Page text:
I’ve been pondering good code reviews and the amount of time spent on such reviews and adjusting the code. While no reviews are definitely an anti-pattern, an overemphasis on having perfect code is as bad of an antipattern.
When making review comments for optional, nice to maybe do in my opinion things consider the following:
Is this really worth doing? An example of this is some new ruby syntax versus the standard syntax. Just making what’s easy to read in 3 lines as 1 line.
How much would a change to some code improve readability for the new developer (and, not the developer familiar with 1,000 obscure gems)?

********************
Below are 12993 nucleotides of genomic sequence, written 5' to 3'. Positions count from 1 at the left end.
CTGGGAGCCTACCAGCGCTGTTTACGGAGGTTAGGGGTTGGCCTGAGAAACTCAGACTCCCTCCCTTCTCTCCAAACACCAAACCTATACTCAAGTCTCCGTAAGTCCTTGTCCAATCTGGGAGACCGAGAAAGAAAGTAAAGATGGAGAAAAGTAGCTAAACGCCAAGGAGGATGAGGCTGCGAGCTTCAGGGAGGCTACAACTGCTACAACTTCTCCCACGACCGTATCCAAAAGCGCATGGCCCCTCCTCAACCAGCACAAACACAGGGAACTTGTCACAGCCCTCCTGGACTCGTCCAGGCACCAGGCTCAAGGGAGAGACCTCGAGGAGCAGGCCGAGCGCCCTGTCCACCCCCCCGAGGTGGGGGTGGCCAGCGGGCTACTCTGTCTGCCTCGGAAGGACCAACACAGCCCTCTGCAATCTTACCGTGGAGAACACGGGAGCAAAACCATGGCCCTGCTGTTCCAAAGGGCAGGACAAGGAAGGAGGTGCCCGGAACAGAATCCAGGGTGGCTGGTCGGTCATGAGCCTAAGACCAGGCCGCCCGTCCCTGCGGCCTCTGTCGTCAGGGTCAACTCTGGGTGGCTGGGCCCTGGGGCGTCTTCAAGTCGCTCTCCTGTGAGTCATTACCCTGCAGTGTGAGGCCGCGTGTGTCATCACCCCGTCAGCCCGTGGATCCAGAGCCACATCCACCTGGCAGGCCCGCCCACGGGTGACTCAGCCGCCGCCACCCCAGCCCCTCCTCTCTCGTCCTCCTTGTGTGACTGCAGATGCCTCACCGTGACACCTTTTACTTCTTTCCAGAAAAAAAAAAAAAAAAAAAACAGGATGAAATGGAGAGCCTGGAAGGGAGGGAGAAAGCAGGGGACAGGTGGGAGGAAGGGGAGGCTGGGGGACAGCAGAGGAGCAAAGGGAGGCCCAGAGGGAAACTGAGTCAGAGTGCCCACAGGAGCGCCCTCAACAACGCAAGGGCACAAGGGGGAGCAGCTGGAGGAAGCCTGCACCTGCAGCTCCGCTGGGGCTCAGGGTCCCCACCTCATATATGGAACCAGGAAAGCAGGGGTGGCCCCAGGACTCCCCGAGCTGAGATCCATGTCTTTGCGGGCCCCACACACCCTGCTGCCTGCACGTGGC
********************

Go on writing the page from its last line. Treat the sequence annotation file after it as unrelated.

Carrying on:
Will changing this code really work toward our critical company objective of shipping software more quickly?
When making a review, if you feel compelled to offer opinions, please prefix them with IMHO: or FYI:.
Also, based on many years of experience with many commercial projects, code that is obsessively too perfect is as much of an anti-pattern for commercial success as code that is a little messy.
In fact, code that’s messy is often, though not always, correlated with a fast growing business that needs to respond to customer needs quickly.
Our most important goal is to be a learning machine and that means shipping effective code more efficiently and learning how our users respond to what we ship.